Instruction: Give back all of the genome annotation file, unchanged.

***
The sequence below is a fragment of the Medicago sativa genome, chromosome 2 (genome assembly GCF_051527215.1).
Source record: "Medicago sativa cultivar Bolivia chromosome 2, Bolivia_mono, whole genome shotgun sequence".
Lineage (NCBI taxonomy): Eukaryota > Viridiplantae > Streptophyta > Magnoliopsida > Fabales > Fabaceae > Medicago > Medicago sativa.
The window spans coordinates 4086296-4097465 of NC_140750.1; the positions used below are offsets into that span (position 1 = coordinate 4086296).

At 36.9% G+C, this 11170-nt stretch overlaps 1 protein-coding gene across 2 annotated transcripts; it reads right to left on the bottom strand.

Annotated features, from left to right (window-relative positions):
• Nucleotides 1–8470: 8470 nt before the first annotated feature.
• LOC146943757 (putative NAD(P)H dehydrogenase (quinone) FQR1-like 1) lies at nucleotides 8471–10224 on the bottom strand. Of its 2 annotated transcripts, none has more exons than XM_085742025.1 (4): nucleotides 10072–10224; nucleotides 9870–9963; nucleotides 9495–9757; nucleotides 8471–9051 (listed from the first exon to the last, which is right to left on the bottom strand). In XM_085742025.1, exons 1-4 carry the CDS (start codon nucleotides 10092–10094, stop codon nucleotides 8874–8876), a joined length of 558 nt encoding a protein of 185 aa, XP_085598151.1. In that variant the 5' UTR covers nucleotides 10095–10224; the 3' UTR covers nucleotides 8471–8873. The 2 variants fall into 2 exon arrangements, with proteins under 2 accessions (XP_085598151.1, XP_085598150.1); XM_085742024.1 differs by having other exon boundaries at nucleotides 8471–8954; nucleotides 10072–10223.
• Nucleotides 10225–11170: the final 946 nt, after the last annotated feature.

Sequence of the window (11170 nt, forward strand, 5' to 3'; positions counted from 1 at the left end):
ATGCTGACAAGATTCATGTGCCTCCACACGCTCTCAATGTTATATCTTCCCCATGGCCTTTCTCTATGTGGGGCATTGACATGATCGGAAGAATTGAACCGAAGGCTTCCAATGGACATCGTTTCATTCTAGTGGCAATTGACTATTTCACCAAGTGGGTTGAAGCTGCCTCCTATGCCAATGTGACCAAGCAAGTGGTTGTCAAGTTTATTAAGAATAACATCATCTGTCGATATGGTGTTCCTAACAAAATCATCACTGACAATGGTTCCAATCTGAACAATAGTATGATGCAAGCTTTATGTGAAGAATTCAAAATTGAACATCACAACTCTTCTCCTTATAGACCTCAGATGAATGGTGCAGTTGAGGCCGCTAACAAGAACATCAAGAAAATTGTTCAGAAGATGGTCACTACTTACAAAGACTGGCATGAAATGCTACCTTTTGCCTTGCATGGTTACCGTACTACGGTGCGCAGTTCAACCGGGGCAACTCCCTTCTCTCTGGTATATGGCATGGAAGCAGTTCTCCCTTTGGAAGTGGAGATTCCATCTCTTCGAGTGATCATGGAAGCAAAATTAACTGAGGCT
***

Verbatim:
The sequence below is a fragment of the Medicago sativa genome, chromosome 2 (genome assembly GCF_051527215.1).
Source record: "Medicago sativa cultivar Bolivia chromosome 2, Bolivia_mono, whole genome shotgun sequence".
Lineage (NCBI taxonomy): Eukaryota > Viridiplantae > Streptophyta > Magnoliopsida > Fabales > Fabaceae > Medicago > Medicago sativa.
The window spans coordinates 4086296-4097465 of NC_140750.1; the positions used below are offsets into that span (position 1 = coordinate 4086296).

At 36.9% G+C, this 11170-nt stretch overlaps 1 protein-coding gene across 2 annotated transcripts; it reads right to left on the bottom strand.

Annotated features, from left to right (window-relative positions):
• Nucleotides 1–8470: 8470 nt before the first annotated feature.
• LOC146943757 (putative NAD(P)H dehydrogenase (quinone) FQR1-like 1) lies at nucleotides 8471–10224 on the bottom strand. Of its 2 annotated transcripts, none has more exons than XM_085742025.1 (4): nucleotides 10072–10224; nucleotides 9870–9963; nucleotides 9495–9757; nucleotides 8471–9051 (listed from the first exon to the last, which is right to left on the bottom strand). In XM_085742025.1, exons 1-4 carry the CDS (start codon nucleotides 10092–10094, stop codon nucleotides 8874–8876), a joined length of 558 nt encoding a protein of 185 aa, XP_085598151.1. In that variant the 5' UTR covers nucleotides 10095–10224; the 3' UTR covers nucleotides 8471–8873. The 2 variants fall into 2 exon arrangements, with proteins under 2 accessions (XP_085598151.1, XP_085598150.1); XM_085742024.1 differs by having other exon boundaries at nucleotides 8471–8954; nucleotides 10072–10223.
• Nucleotides 10225–11170: the final 946 nt, after the last annotated feature.

Sequence of the window (11170 nt, forward strand, 5' to 3'; positions counted from 1 at the left end):
ATGCTGACAAGATTCATGTGCCTCCACACGCTCTCAATGTTATATCTTCCCCATGGCCTTTCTCTATGTGGGGCATTGACATGATCGGAAGAATTGAACCGAAGGCTTCCAATGGACATCGTTTCATTCTAGTGGCAATTGACTATTTCACCAAGTGGGTTGAAGCTGCCTCCTATGCCAATGTGACCAAGCAAGTGGTTGTCAAGTTTATTAAGAATAACATCATCTGTCGATATGGTGTTCCTAACAAAATCATCACTGACAATGGTTCCAATCTGAACAATAGTATGATGCAAGCTTTATGTGAAGAATTCAAAATTGAACATCACAACTCTTCTCCTTATAGACCTCAGATGAATGGTGCAGTTGAGGCCGCTAACAAGAACATCAAGAAAATTGTTCAGAAGATGGTCACTACTTACAAAGACTGGCATGAAATGCTACCTTTTGCCTTGCATGGTTACCGTACTACGGTGCGCAGTTCAACCGGGGCAACTCCCTTCTCTCTGGTATATGGCATGGAAGCAGTTCTCCCTTTGGAAGTGGAGATTCCATCTCTTCGAGTGATCATGGAAGCAAAATTAACTGAGGCT